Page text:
The Safe Haven movement gained urgency on November 9, 2016, right after Donald Trump was elected president. Soon after, California’s State Superintendent of Public Instruction led his peers around the nation by issuing statements reassuring families that school districts and individual schools would continue to be places where children would be universally welcomed, nurtured, and given a safe environment in which to learn. They would continue to receive a free appropriate public education taking into account their full cognitve, social, physical, and emotional needs.
In California, SSPI Tom Torlakson issued two such statements, one on December 21, 2016 and again on January 30, 2017. Sacramento City Unified School District soon passed a school board resolution declaring the district a “safe haven.”
Pasadena Unified recently passed a similar school board resolution. (Both are featured in our model school resolutions and you can use them as a template. So far examples are from California and Kentucky but we’ll be adding more from other states in a short while.)
This website will collect resources from states around the country where public education advocates are pressing school districts to take the following steps:
- School board passage of a safe haven resolution: see resources for your state here
- Detailed implementation of safe haven policies
- Non-cooperation with ICE, DHS, or any other federal agencies working to restrict immigration or travel, or threaten deportation
- Stepped-up protection of privacy rights and data of families regardless of immigration status, religious background, race, gender, sexuality, family socioeconomic status, free and reduced lunch participation, by rejecting inquiries relating to same
How to Use These Resources
- Step 1: Launch your own campaign to have your school district declare itself a “safe haven.”
- Step 2: Adapt an existing resolution as a model for your own district’s resolution.
- Step 3: Agendize the resolution. Attend any meetings to offer support from community members during public comment.
- Step 4: Follow up with district staff to implement safe haven policies. Areas where you should ask questions:
— How will presence of School Resource Officers (SROs) in close proximity with students on campus and any cooperation with ICE, etc, be handled? What are expectations of SROs in keeping information about an undocumented student or student’s family member confidential and not disclosed to city law enforcement or federal immigration officials? What trainings will take place to make expectations clear? What city laws and state laws might complicate or further protect undocumented children or their families?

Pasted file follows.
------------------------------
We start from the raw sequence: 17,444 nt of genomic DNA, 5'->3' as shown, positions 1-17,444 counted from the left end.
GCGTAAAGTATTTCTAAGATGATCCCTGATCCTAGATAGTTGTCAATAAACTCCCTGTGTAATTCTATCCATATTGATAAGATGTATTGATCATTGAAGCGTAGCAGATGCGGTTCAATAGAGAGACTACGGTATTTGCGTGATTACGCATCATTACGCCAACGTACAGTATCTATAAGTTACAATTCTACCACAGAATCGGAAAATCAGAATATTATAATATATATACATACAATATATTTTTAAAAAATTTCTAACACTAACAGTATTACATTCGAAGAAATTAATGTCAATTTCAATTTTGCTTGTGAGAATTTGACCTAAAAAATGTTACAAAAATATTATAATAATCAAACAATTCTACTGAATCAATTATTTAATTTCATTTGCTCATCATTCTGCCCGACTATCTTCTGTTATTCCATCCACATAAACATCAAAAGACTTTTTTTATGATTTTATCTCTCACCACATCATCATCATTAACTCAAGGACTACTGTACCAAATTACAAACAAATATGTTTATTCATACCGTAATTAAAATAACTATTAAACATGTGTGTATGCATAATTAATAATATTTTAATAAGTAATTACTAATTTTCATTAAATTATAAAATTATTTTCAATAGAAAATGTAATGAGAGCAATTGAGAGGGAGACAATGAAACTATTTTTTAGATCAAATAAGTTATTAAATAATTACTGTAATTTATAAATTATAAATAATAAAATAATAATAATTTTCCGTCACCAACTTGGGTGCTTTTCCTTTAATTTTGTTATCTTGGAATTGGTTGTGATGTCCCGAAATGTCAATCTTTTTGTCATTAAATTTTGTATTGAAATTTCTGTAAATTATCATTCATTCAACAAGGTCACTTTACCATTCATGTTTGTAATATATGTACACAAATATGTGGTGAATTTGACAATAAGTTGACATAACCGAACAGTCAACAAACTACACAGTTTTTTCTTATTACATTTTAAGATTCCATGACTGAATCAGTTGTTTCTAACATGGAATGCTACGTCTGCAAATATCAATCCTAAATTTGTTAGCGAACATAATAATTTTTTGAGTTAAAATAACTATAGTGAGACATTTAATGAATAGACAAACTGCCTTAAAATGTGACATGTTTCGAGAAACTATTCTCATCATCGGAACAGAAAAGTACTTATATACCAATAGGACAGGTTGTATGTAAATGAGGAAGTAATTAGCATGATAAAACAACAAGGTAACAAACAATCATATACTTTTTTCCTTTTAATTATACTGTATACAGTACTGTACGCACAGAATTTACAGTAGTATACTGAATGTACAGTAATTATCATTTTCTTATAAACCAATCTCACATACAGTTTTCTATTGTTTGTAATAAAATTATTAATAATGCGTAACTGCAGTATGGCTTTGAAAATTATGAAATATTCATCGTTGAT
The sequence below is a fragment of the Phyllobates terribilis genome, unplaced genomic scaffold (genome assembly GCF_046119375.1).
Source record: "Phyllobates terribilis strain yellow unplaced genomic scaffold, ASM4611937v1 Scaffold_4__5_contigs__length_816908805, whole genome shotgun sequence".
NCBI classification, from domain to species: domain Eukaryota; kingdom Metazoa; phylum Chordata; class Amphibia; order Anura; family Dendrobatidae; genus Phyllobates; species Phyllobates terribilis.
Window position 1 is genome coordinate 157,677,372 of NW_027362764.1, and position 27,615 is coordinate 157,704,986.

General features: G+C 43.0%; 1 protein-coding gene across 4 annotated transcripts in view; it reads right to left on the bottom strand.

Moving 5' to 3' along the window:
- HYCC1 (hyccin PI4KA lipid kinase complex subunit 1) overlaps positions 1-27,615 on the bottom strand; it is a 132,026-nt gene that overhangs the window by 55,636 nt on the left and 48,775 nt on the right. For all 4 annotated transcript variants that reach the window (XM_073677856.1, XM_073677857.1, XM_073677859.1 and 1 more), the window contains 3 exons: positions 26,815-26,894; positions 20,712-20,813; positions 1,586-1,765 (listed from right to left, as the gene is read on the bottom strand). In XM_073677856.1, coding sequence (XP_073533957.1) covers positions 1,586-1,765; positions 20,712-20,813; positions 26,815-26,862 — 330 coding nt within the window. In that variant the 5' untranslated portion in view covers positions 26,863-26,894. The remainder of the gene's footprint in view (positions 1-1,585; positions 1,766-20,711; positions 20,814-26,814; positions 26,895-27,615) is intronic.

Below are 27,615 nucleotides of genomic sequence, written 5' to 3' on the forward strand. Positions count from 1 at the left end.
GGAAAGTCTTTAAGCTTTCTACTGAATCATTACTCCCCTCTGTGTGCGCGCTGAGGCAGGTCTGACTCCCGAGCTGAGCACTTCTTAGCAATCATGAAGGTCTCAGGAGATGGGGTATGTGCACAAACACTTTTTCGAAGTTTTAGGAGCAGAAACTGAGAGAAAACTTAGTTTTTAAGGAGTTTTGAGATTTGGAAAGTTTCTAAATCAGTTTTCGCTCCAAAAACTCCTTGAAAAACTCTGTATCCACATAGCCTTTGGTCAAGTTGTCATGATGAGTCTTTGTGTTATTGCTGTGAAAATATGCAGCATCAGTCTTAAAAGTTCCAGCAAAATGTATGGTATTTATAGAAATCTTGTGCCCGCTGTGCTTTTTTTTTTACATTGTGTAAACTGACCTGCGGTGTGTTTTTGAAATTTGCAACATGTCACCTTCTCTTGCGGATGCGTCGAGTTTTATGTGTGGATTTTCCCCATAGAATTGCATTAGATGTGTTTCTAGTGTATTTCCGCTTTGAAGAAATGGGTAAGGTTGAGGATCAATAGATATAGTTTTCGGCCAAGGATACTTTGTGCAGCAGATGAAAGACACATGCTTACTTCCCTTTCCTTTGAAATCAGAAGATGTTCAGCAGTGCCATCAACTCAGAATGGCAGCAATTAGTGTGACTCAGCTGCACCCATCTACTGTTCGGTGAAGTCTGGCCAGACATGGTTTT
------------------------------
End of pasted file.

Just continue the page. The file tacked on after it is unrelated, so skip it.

— Will individual schools incorporate the “safe havens” implementation and trainings into the Safe Schools Policy for each school? Will all school staff be trained on the social, emotional, and legal protections the school will make available to students?
— What perimeters will be enforced by the school district for each school outside of which ICE or other officers are not allowed to enter school property without prior express permission?
— What is the district’s response should mandated reporter laws trigger child protective services that conflict with district safe haven policies?
— What proactive steps is the district taking to introduce, strengthen, or add curriculum that addresses difference, mutual respect, appreciation of history and cultures from multiple vantage points and of a variety of peoples, in order to reduce ignorance, fear, and implicit bias?
— What resources will the district commit to ensure that families at risk know their rights? Do these efforts include continuing parent education workshops, will a clearinghouse of legal resources be made available, will there be simultaneous translation so families speaking various languages can understand? Will schools offer additional counseling and other resources to children expressing fears about deportation or “banning” and family separation?